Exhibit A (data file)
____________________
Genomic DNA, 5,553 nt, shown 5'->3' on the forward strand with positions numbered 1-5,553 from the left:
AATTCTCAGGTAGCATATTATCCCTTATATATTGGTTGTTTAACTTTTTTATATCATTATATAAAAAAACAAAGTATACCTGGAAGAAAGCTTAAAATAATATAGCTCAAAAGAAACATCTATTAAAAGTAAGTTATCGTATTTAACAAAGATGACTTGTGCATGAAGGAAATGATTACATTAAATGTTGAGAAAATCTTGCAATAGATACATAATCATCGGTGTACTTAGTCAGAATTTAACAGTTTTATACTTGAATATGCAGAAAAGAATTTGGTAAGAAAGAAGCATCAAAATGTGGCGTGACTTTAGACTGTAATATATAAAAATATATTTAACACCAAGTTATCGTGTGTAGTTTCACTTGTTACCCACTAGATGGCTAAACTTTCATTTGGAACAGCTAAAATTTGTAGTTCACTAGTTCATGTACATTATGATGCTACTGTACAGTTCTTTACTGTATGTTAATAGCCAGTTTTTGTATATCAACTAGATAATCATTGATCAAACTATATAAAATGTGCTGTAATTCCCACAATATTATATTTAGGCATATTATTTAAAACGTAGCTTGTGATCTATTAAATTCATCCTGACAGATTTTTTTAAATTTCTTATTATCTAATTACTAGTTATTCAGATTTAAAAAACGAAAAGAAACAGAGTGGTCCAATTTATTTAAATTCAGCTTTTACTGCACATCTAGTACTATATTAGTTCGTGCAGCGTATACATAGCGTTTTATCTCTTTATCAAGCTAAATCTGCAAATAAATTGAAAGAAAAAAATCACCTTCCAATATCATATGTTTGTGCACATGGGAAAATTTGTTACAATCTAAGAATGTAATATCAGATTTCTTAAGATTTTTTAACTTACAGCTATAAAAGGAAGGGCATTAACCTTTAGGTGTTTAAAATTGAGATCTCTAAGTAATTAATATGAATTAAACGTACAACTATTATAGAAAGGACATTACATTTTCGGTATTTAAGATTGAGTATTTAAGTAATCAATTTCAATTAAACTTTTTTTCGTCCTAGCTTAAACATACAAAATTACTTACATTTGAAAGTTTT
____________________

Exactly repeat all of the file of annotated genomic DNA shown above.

Genomic DNA, 5,553 nt, shown 5'->3' on the forward strand with positions numbered 1-5,553 from the left:
AATTCTCAGGTAGCATATTATCCCTTATATATTGGTTGTTTAACTTTTTTATATCATTATATAAAAAAACAAAGTATACCTGGAAGAAAGCTTAAAATAATATAGCTCAAAAGAAACATCTATTAAAAGTAAGTTATCGTATTTAACAAAGATGACTTGTGCATGAAGGAAATGATTACATTAAATGTTGAGAAAATCTTGCAATAGATACATAATCATCGGTGTACTTAGTCAGAATTTAACAGTTTTATACTTGAATATGCAGAAAAGAATTTGGTAAGAAAGAAGCATCAAAATGTGGCGTGACTTTAGACTGTAATATATAAAAATATATTTAACACCAAGTTATCGTGTGTAGTTTCACTTGTTACCCACTAGATGGCTAAACTTTCATTTGGAACAGCTAAAATTTGTAGTTCACTAGTTCATGTACATTATGATGCTACTGTACAGTTCTTTACTGTATGTTAATAGCCAGTTTTTGTATATCAACTAGATAATCATTGATCAAACTATATAAAATGTGCTGTAATTCCCACAATATTATATTTAGGCATATTATTTAAAACGTAGCTTGTGATCTATTAAATTCATCCTGACAGATTTTTTTAAATTTCTTATTATCTAATTACTAGTTATTCAGATTTAAAAAACGAAAAGAAACAGAGTGGTCCAATTTATTTAAATTCAGCTTTTACTGCACATCTAGTACTATATTAGTTCGTGCAGCGTATACATAGCGTTTTATCTCTTTATCAAGCTAAATCTGCAAATAAATTGAAAGAAAAAAATCACCTTCCAATATCATATGTTTGTGCACATGGGAAAATTTGTTACAATCTAAGAATGTAATATCAGATTTCTTAAGATTTTTTAACTTACAGCTATAAAAGGAAGGGCATTAACCTTTAGGTGTTTAAAATTGAGATCTCTAAGTAATTAATATGAATTAAACGTACAACTATTATAGAAAGGACATTACATTTTCGGTATTTAAGATTGAGTATTTAAGTAATCAATTTCAATTAAACTTTTTTTCGTCCTAGCTTAAACATACAAAATTACTTACATTTGAAAGTTTT